Episode 136 - Dr. Brian Kelly: Superman in the Smallest Place: Exploring a Music Studio for Young People Experiencing Homelessness
Monday, February 03, 2014, 8:27:48 AM
In this episode, Dr. Brian Kelly describes his experience and research with homeless youth. Specifically, he looks into the effectiveness of utilizing a music studio in a transitional living program to engage young people's strengths and promote their resilience.
podcast review, Thursday, January 28, 2016
By Hillary V. :
While scrolling through the podcasts, the title of this one grabbed my attention; it was different from the rest. Music has always been an outlet for me so it was nice to see someone appreciating the positive effect it can have on the lives of young people. Although I have always known that there are various forms of recreational art and music therapy when it comes to recovery from trauma, Dr. Brian Kelly took it one step further with his research.
Dr. Kelly’s emphasis on the strengths of the kids utilizing the studio space stuck out to me. In my current field placement, I work with adolescents in a coping skills group and I have seen first-hand how much of a positive impact encouraging kids to express themselves creatively can help in their healing process. From my experience, when a kid feels comfortable and in control, they are more likely to succeed; this podcast just reaffirmed this belief.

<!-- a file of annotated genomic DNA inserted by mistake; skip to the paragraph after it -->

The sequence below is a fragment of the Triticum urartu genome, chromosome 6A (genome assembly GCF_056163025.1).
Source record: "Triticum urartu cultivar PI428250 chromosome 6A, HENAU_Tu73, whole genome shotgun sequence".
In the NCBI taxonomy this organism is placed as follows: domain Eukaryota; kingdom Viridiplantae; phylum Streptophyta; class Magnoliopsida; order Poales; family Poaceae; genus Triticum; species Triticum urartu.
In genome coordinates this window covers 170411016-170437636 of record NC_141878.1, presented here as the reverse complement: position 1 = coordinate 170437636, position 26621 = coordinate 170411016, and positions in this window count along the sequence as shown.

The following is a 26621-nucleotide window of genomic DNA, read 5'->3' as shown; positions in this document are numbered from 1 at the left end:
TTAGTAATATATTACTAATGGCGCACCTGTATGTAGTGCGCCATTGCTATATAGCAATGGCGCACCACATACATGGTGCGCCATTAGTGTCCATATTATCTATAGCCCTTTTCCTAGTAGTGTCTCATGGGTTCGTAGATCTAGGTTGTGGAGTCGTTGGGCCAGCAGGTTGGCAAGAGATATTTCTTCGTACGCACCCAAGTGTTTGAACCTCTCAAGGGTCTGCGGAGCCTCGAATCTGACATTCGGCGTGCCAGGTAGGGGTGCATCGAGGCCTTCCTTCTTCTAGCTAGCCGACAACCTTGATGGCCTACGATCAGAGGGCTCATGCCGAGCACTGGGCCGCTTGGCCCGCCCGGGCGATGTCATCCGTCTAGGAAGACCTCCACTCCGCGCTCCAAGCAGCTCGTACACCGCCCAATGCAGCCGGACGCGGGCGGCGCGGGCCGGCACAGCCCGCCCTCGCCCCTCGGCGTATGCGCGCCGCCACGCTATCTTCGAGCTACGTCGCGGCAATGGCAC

I also liked how Dr. Kelly brought up the other things these kids benefited from including increasing their interpersonal and intrapersonal skills, ability to overcome challenges and frustrations (technical and relational), and gaining a sense of accomplishment and confidence in which they can share with their peers. This study was very well-rounded and brought a lot of depth to a seemingly simple topic.
My favorite part of this podcast was when Dr. Kelly played some music that was produced by some of the kids. It was amazing to see the creativity and hard-work of these kids pay off. I also liked how Dr. Kelly did not downplay traumatic events or the current artistic and creative therapies that are out there and that have already been researched. Instead, he specified that his research was just a continuation of what is already out there. His research paints a bigger picture of young people; they are more than just the traumatic event they suffered. They deserve to be recognized for the talent and creative energy they can offer the world.
DISCLAIMER: The content shared by the presenter(s) and/or interviewer(s) of each podcast is their own and not necessarily representative of any views, research, or practice from the UB School of Social Work or the inSocialWork® podcast series.